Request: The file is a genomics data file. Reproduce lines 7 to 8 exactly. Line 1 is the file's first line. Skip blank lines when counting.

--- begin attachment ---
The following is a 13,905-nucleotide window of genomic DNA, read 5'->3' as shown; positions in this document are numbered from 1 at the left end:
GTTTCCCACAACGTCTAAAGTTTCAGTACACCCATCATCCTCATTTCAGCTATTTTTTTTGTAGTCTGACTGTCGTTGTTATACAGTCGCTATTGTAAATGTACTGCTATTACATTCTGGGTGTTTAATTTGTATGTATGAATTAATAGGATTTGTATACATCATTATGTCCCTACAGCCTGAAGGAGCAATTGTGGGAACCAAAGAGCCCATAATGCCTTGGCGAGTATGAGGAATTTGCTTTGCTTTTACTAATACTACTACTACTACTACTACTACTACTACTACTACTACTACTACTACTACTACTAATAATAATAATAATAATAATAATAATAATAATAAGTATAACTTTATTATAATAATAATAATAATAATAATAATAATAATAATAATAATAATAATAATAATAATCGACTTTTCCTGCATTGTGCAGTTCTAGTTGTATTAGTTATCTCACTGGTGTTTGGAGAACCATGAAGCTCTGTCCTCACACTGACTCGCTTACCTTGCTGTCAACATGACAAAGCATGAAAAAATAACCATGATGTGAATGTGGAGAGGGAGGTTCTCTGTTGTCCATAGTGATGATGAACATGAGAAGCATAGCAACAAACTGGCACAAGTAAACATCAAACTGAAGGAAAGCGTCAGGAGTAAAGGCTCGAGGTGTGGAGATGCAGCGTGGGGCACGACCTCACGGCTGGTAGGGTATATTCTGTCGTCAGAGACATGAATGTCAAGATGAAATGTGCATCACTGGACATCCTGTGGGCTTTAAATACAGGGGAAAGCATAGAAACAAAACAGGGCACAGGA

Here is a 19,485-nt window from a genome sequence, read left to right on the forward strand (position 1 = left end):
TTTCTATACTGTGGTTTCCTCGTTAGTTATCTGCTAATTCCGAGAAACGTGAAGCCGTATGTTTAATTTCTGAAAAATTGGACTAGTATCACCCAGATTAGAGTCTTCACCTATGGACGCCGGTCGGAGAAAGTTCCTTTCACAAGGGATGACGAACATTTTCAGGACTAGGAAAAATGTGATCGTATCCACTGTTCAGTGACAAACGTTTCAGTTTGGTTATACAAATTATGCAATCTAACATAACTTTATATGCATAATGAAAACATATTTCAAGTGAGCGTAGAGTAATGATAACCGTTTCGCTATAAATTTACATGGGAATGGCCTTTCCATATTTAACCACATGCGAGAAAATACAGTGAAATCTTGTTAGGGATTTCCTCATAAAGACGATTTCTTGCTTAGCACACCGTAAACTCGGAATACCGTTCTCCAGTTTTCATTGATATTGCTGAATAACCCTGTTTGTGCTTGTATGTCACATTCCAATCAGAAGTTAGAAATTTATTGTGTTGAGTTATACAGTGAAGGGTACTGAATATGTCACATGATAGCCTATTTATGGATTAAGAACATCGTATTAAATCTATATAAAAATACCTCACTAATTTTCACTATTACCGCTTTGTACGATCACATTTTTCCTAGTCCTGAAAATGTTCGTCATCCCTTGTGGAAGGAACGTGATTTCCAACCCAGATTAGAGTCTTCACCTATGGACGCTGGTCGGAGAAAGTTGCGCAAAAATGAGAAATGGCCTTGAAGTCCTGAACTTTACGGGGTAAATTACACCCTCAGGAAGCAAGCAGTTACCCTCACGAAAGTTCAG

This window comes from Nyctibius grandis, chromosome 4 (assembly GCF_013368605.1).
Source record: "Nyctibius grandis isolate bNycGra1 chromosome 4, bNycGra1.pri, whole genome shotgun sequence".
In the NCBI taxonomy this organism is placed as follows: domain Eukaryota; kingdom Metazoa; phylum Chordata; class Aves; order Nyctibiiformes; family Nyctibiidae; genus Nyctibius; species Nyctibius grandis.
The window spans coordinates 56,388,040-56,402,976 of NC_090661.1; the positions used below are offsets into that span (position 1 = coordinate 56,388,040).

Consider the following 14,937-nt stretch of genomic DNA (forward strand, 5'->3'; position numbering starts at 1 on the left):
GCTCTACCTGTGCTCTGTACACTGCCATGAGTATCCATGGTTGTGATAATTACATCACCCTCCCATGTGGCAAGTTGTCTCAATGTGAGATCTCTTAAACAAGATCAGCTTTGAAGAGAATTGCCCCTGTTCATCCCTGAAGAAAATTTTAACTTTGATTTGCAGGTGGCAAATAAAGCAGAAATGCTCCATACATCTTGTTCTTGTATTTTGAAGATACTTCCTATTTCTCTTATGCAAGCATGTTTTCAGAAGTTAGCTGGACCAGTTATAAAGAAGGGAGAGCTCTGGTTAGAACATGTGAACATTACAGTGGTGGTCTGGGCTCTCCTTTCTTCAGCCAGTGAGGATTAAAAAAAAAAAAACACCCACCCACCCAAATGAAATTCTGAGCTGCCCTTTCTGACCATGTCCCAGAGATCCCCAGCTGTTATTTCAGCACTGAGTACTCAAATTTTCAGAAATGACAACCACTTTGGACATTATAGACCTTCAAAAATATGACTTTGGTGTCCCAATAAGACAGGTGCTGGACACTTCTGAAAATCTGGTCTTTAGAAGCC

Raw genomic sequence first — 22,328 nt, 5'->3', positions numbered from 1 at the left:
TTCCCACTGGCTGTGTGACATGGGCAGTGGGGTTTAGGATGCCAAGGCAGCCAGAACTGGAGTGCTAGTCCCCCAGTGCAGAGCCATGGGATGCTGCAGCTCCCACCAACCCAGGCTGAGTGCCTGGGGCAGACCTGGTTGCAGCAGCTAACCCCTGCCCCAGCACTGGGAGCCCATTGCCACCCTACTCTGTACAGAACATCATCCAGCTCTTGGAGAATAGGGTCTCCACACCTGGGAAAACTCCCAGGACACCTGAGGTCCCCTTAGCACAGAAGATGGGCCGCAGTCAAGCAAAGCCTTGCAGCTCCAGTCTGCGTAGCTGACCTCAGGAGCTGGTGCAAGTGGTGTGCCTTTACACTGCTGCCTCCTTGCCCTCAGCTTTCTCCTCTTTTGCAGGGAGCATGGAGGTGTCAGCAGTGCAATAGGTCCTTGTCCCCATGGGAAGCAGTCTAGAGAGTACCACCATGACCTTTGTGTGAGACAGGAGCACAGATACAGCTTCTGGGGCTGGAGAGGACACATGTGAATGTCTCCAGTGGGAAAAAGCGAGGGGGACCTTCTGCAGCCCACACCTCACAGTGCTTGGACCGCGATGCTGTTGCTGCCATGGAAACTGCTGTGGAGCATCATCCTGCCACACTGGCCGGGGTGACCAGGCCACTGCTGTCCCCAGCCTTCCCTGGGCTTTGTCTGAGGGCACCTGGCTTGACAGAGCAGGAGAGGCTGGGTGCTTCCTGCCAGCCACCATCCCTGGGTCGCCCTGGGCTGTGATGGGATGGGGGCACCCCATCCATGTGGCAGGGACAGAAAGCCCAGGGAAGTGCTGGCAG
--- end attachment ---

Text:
In the NCBI taxonomy this organism is placed as follows: domain Eukaryota; kingdom Metazoa; phylum Chordata; class Aves; order Nyctibiiformes; family Nyctibiidae; genus Nyctibius; species Nyctibius grandis.
The window spans coordinates 56,388,040-56,402,976 of NC_090661.1; the positions used below are offsets into that span (position 1 = coordinate 56,388,040).